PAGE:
Today was a really exciting day for me as it was the first assessment of the RHS Persicaria trial at Wisley. It was a special day because I’ve visited the trial fields for years to look at different plant collections and to be asked to join the forum panel alongside lifelong growers is an honour. It’s a bit of a moment for me too because a few years ago I stood here looking at the trials thinking I’d missed out on a life I could have had but thanks to some people, I have been given the opportunity. I’m grateful that the world of horticulture and botany is so supportive and inclusive. Perhaps that sense of loss I can now treat as a feeling of excitement for a life I can still have. But I’m waffling, onto the good stuff…
About RHS plant trials
Almost all plants sold in garden centres and online will have been assessed on the RHS trial fields across their gardens where a lucky few plants that perform the best are granted an Award of Garden Merit (AGM). This means the plants were pitted against other cultivars and then judged by a forum of experts in that plant category across a number of years. Those that grow healthily, flower well or have good foliage and form receive the AGM, which could be a handful or even none at all if the forum members decide they can’t recommend any. Garden worthiness isn’t as pretentious as it may sound, it’s ultimately about ensuring people get value for money from plants they buy, knowing it will grow well in their garden. The trials serve an important purpose.
The Persicaria trial
I was asked to join the trial 18 months ago and in that time we all inputted into plants we’d like to see grown, giving our feedback on our own experiences. Meanwhile independent nurseries across the country have propagated all of the plants, sending them to RHS Wisley. The persicaria trial is looking at over 90 different cultivars across a number of different species presenting a good range in size, flower colour, foliage effect and plants for groundcover as well as large or small spaces. They were all planted in spring this year and the trial runs for three years with the group meeting every month in the growing season over that time; we’re going to get to know these plants very well!
Persicaria is a funny group of plants because they’re used heavily by horticulturalists and designers but haven’t broken into mainstream use… yet. Which is crazy because they’re amazing plants.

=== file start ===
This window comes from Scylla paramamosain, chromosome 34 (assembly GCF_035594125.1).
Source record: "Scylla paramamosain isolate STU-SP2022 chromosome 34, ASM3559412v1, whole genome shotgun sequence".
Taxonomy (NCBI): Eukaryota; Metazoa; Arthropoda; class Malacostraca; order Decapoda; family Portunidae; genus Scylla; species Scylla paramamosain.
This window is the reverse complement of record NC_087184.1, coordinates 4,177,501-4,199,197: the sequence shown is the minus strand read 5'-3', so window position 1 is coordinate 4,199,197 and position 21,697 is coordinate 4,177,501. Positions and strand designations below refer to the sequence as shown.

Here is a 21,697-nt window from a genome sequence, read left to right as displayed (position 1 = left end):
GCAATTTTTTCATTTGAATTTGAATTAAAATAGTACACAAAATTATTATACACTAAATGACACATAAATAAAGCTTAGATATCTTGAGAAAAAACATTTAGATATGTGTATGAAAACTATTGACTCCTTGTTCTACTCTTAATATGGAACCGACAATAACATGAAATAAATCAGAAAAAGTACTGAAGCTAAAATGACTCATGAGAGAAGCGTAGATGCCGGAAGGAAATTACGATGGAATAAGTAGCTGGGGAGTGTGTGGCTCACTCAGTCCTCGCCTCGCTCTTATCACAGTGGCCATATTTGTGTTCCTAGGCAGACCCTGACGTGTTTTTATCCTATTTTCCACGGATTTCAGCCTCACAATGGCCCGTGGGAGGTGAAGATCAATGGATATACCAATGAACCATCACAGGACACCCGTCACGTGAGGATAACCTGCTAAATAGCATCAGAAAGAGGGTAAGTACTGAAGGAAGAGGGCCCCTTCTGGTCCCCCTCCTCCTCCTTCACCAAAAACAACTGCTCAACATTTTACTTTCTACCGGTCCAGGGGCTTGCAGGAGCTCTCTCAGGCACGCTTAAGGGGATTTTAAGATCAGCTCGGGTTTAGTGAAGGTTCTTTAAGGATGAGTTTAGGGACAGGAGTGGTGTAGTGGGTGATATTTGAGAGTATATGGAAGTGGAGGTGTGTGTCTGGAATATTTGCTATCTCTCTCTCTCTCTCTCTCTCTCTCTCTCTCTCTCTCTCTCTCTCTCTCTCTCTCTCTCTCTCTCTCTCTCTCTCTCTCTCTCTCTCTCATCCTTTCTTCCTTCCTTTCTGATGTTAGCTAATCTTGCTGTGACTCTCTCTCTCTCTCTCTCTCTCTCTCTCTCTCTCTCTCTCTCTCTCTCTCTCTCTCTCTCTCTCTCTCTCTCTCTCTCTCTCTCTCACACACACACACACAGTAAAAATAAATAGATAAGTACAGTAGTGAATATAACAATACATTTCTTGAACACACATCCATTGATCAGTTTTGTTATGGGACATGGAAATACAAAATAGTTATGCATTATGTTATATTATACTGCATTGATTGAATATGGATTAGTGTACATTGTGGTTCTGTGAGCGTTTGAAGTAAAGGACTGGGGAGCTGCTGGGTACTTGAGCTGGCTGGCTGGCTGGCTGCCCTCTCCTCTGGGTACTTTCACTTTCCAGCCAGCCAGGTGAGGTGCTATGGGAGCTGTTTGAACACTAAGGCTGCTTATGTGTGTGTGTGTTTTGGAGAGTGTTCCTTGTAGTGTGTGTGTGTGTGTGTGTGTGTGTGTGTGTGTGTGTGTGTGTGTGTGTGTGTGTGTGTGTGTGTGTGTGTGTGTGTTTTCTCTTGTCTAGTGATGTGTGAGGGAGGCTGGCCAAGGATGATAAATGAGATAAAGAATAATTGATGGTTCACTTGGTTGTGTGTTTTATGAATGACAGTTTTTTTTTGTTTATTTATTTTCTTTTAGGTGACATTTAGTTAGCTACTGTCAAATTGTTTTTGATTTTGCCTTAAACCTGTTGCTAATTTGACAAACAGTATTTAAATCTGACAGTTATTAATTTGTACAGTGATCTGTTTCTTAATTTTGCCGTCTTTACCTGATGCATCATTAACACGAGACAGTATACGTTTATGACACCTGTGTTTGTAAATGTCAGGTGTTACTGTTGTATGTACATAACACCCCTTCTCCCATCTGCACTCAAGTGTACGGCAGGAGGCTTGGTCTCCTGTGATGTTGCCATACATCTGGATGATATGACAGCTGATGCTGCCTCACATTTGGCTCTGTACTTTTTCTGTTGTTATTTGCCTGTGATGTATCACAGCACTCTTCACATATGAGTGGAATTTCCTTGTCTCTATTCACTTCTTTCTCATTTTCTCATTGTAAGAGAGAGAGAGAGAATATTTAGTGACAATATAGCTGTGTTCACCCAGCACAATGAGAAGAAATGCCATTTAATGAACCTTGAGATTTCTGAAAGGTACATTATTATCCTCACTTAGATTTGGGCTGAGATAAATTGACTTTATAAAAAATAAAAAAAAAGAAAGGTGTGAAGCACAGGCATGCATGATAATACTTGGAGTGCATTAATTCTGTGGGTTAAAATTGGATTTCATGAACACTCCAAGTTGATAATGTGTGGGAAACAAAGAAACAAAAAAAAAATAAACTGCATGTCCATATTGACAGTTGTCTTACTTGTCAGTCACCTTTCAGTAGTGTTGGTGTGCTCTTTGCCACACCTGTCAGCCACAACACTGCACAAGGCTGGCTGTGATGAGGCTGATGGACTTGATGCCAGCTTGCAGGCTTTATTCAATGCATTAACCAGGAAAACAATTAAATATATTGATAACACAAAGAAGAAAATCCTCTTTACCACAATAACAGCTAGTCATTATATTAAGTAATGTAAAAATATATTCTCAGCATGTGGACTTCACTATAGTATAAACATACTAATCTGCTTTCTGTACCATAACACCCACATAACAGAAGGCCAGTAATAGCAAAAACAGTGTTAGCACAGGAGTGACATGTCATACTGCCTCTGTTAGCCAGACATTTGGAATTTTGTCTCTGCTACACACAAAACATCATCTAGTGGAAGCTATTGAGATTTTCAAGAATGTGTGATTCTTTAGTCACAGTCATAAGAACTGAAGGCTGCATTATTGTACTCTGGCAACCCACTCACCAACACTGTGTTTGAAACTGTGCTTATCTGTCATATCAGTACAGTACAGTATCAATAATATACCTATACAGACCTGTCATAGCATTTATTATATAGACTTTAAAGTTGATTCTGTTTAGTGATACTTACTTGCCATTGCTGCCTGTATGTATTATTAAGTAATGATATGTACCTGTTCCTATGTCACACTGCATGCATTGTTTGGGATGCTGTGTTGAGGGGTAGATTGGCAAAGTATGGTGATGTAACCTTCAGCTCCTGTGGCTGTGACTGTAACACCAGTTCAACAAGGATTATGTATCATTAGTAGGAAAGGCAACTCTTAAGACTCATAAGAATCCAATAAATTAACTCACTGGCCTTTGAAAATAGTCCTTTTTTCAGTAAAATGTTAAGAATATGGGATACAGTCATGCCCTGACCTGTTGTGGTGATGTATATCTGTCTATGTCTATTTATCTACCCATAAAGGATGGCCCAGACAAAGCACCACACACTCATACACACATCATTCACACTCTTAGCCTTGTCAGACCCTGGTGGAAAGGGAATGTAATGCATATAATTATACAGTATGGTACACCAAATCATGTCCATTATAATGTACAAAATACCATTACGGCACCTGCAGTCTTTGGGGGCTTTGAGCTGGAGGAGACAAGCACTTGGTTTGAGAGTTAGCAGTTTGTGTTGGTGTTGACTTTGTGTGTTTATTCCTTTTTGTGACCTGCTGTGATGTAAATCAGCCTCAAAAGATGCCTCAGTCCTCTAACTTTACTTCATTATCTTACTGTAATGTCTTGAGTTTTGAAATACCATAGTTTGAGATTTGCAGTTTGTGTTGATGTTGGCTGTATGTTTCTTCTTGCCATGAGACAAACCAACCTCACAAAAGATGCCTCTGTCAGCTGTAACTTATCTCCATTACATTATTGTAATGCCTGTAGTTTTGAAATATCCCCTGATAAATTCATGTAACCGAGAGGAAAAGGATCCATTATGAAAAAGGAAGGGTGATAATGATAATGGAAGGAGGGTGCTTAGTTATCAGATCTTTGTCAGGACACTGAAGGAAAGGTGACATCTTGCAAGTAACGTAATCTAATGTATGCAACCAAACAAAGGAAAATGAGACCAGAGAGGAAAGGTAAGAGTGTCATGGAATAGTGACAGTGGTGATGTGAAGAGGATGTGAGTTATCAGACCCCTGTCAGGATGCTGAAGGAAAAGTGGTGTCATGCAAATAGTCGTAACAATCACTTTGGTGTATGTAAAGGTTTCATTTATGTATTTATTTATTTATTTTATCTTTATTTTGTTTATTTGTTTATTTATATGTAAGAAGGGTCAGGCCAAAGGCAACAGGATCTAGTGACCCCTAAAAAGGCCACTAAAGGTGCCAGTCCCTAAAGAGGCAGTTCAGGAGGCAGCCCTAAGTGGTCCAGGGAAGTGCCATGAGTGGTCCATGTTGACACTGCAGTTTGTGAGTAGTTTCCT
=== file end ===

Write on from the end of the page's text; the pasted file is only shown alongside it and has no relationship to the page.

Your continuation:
I won’t go into naming any of the plants here because it’s not my place and it would be misleading until the three year trial has ended when we’ve assessed them properly. There were some favourites today including one front runner I’m growing on my allotment too. You can of course visit the trial field at any time yourself to look at the plants.
I’m pleased to see that while the trial does concentrate on Persicaria amplexicaulis cultivars – the main group of flowering Persicaria used in gardens – there is a lot of variation too. Low ground covers, unusual forms, foliage Persicaria and more are there. I’m confident that by the end of the three years, there will be some recommendations for gardeners that will transform people’s gardens for years to come. There were some species new to a lot of people too, which I believe many will find exciting.
My take on Persicaria
Having grown about twenty different cultivars and species of Persicaria in different settings across 40 or so different gardens, I really love ‘some’ of these plants. From the foliage types like ‘Red Dragon’ and ‘Purple Fantasy’ in tropical gardens, to the flowering forms in contemporary gardens, I use them all the time. I think a lot of people will be put off by the bog standard varieties with their dull, boring red flowers and their tatty leaves blotched red. I don’t find these Persicaria exciting at all – in fact, the opposite, they put me off. Unfortunately these are often the ones you see in mainstream garden centres. Look to some of the newer cultivars however and the situation is very different indeed.
So, on a sunny day in Surrey we spent a good portion of the day looking at the leaves, stems, flower length and structure in huge detail. It was fun, there were some truly beautiful Persicaria, it was informative and a really good bunch of people. I found it hugely rewarding personally, looking at the plants, but also knowing I had contributed something back in a small way to the wider horticulture industry.
Please share your thoughts on Persicaria in comments below and pop back for future updates. And I look forward the final document of recommendations produced by the RHS at the end of the three year trial.
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